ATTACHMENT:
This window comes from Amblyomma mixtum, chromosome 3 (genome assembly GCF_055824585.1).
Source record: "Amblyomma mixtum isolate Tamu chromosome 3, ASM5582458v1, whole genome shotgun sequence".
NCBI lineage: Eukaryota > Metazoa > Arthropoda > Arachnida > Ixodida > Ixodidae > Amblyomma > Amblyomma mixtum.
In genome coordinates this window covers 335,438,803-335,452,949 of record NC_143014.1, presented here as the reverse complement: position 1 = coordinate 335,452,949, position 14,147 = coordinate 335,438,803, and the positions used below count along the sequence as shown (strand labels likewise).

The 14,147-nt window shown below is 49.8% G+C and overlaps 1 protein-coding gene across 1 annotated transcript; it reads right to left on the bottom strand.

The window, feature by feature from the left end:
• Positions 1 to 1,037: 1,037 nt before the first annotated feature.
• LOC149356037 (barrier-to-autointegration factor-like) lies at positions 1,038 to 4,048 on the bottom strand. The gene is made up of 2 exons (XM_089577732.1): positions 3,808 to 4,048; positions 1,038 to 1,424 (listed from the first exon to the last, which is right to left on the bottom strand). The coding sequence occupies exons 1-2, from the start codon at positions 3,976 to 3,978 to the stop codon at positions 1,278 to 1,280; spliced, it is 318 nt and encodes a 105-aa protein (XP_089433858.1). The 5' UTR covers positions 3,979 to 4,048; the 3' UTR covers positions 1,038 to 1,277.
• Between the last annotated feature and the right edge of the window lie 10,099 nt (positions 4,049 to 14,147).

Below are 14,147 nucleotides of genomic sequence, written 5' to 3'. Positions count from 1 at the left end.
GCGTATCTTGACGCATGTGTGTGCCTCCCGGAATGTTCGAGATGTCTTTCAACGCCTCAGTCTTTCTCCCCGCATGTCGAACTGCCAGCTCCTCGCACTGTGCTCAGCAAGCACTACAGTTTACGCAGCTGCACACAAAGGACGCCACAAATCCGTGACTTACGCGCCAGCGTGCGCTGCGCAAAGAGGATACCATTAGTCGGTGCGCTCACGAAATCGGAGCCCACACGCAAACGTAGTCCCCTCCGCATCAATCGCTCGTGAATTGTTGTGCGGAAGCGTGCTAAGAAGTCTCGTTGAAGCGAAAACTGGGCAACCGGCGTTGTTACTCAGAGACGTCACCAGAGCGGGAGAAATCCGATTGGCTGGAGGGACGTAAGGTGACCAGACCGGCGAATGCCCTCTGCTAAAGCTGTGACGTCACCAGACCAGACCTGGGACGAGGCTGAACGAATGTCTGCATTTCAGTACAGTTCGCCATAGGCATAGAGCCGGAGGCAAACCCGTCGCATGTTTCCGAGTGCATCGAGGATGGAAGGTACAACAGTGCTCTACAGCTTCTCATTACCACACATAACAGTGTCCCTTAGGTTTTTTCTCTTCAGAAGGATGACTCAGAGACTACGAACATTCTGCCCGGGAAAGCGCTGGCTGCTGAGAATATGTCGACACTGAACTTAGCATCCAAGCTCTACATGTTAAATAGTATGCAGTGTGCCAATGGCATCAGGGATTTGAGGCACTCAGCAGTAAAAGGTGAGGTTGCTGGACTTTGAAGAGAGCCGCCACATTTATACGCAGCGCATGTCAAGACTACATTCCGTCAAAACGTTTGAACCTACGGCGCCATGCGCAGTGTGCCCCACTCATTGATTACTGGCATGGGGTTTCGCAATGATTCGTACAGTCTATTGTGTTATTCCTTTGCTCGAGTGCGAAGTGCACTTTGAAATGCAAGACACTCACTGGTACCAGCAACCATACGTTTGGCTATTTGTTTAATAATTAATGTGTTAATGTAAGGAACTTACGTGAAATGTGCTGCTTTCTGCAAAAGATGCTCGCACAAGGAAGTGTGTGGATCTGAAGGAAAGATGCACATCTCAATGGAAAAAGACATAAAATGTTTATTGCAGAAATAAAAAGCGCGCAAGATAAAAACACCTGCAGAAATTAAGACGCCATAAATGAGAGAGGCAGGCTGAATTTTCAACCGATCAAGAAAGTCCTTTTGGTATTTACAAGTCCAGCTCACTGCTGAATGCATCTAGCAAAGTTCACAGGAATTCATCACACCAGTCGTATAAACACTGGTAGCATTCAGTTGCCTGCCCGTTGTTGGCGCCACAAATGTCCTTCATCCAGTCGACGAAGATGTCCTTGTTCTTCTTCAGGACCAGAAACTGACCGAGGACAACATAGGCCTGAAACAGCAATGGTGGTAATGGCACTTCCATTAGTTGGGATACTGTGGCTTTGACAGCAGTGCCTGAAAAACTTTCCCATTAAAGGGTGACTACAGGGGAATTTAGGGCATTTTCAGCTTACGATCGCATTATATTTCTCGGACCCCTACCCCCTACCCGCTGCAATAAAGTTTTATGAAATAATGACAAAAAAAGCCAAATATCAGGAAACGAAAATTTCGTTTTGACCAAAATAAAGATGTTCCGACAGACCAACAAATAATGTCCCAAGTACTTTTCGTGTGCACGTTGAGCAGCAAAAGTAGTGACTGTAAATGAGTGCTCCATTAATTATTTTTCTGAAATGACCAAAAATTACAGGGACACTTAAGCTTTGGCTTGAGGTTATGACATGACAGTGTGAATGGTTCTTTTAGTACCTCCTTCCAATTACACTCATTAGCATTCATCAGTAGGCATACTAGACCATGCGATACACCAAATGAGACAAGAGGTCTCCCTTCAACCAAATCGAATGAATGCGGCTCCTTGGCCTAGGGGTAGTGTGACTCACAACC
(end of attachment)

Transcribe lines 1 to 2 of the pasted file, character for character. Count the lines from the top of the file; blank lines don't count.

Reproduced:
This window comes from Amblyomma mixtum, chromosome 3 (genome assembly GCF_055824585.1).
Source record: "Amblyomma mixtum isolate Tamu chromosome 3, ASM5582458v1, whole genome shotgun sequence".